Computer Granny

Computer Granny

From Chicken Soup for the Grandparent's Soul

Computer Granny

Other things may change us, but we start and end with family.

Anthony Brandt

My eyes filled with tears as I kissed my family good-bye at the Sydney, Australia, airport. Because the trip from America is so expensive, I knew I wouldn’t be returning to be with my son, my Australian daughter-in-law or my precious grandchildren for at least two more years.

Tracy, nine years old, and Phillip, eleven, were born there. I’d seen them only five times in their short lives— one month every two years. I so wanted to be a good grandma to them, like my grandma was to me. I wanted to bake them homemade cookies, visit their schools, watch Tracy’s dance recitals and Phillip’s bowling tournaments. I wanted them to be able to come to me when they were hurting and let me wipe their tears and give them hugs. I wanted to be able to talk with them every day—to listen to their laughter, to know their dreams, to say “I love you.”

Each time we parted, my heart ached a little more. But on this visit Tracy and Phillip had given me exciting hope for the future. They had talked incessantly about their new computer and how, if I bought one, we would be able to communicate daily!

“Remember, Granny,” Tracy squealed as I waved goodbye, “get a computer! And write to us!”

“Every day!” Phillip shouted. “We’ll write to you, too.”

And so it was that I abandoned my outdated typewriter and made a frightening leap into this fast-paced, high-tech era of e-mail. Everything about my new computer scared me. I was afraid to touch the keyboard for fear I’d delete something important or do some sort of damage. I even had trouble getting started with the one-page, loose insert of quick tips:

Click on the Windows Icon.

(Wait! I wanted to scream. How do I turn on the computer?)

Click on the Start button, located on the Taskbar.

(What’s a taskbar?)

Point to Programs with the mouse cursor.

(What part of this silly-looking mouse thing is a cursor?)

Gramps started questioning my sanity when he heard me talking to my machine, aloud, on a regular basis:

WARNING! Invalid MAPI.DLL present. Cannot provide MAPI.DLL service.

(Did I ask to be serviced?)

WARNING! This program has performed an illegal operation and will be shut down.

(So shut down already. I don’t want to work with something illegal anyway.)

WARNING! A printer time-out has occurred.

(What?! My printer is taking a break? Who’s in charge here?)

My first few weeks of learning were not fun. I spent full days and nights reading tutorials. I bought Windows for Dummies. I waited on hold for hours, the phone glued to my ear, trying to connect to a live helper on the “helpline.” I harassed my friends with annoying calls—at 7:00 A.M., at meal time, at bedtime—pleading for a simple escape from some program jam that had me trapped in limbo.

The machine became my nemesis, and at the same time, the hero that could link me to my family. It was definitely a love/hate relationship. But no obstacle, technological or otherwise, could deter me from the possibility of hearing from my grandchildren every day!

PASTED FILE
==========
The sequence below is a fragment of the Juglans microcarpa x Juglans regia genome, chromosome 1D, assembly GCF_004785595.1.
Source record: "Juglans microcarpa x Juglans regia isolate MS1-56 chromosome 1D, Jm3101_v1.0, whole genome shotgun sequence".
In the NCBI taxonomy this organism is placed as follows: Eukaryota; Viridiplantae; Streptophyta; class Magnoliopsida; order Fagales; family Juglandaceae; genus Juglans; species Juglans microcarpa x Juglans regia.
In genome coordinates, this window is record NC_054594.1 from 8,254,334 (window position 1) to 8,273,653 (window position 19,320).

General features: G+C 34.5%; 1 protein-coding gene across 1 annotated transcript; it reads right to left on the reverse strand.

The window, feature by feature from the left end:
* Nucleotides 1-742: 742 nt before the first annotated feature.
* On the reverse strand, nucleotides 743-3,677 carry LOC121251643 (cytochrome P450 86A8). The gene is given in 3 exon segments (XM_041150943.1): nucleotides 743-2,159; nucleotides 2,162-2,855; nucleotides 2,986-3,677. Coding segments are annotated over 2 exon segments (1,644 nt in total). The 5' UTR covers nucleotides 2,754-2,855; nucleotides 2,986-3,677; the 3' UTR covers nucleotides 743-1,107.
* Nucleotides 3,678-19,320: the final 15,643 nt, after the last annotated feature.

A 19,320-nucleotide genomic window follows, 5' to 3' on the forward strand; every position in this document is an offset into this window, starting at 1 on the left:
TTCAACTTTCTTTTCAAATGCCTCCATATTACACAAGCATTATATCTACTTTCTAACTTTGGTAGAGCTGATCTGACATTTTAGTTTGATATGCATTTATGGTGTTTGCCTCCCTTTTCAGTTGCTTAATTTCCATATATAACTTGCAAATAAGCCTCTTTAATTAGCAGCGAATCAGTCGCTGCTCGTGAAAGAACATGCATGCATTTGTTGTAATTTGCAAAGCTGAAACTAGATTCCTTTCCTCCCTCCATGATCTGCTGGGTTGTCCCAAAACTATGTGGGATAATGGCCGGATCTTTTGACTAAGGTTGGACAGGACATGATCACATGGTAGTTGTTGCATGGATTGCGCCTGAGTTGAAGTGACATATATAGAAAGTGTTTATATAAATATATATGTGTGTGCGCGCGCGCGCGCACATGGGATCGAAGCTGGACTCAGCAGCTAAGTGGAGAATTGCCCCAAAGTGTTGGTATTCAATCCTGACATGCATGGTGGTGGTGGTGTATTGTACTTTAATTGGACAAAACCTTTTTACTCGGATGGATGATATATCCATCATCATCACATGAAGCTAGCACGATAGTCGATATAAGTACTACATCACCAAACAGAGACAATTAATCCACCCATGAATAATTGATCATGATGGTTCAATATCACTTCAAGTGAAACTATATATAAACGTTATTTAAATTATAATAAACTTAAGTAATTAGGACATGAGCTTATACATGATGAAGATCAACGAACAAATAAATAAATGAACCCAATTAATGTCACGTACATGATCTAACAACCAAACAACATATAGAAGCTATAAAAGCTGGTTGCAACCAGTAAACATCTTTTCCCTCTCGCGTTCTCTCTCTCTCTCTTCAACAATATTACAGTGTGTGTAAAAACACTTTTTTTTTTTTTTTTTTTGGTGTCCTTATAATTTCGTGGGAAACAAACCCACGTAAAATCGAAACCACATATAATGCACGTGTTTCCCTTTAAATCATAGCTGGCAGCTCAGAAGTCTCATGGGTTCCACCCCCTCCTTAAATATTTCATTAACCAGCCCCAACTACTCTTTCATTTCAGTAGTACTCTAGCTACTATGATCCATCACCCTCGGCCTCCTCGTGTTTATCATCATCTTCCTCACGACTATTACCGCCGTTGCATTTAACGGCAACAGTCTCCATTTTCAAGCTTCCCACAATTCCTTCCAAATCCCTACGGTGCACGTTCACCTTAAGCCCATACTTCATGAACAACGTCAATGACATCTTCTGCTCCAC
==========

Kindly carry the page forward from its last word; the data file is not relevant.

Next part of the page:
I’ve missed out on so much of their lives. But with electronic mail, everything has changed. Now, one month and dozens of messages later, I’m up-to-the-minute with news from Tracy and Phillip!

By e-mail, Phillip tells Gramps and me about his role in the school play. He regales us with his account of getting caught in the rain on his bike. And he makes us proud as he announces his test scores in math.

On my last visit I taught him a goofy language called “Op.” He recently sent a complete e-mail message using our “secret code”—no easy task. The best part was OpI lopove yopou sopoopoopoopo mopuch! Translation: I love you soooo much!

Tracy turned ten last week. We were in on the birthday plans from day one—the porcelain doll she was hoping for, the anticipation of a slumber party with three of her friends and a Lion King cake.

On the night of her sleepover we smiled at the computer message from her dad complaining about the unbearable noise level. We quickly responded to Tracy by saying, “We had to close our windows because we could hear you and your friends all the way across the ocean!”

Her mom immediately replied, “I just went in and read your message to the girls. They started to apologize, then realized it was a joke. The look on their faces was priceless!”

Before long we received a short note from Tracy. It was almost as though we were right there enjoying her party in person.

The kids write to me when they’re happy. And they write when they are hurting. They share some secrets they don’t even tell Mom and Dad, and they ask me questions that only a grandma could answer.

I can’t wipe their tears or put my arms around them and hold them close. But I can “listen” and show how much I care with my empathy and advice. I can send them funny jokes and precious poems. I can tell them how much I love them—every day.

I still make lots of mistakes on my computer, and my heart still jumps when I get one of those obnoxious, threatening, WARNING! alerts. The most recent one said I had committed a “fatal error.” Fatal! I nearly threw in the mouse pad! But on the same day we received a message from Tracy saying, “I love you guise bigger than the entire world!”

For that I’ll take any abuse this whiz-bang wonder of chips and a motherboard dishes out.

Just call me Computer Granny!

Kay Conner Pliszka

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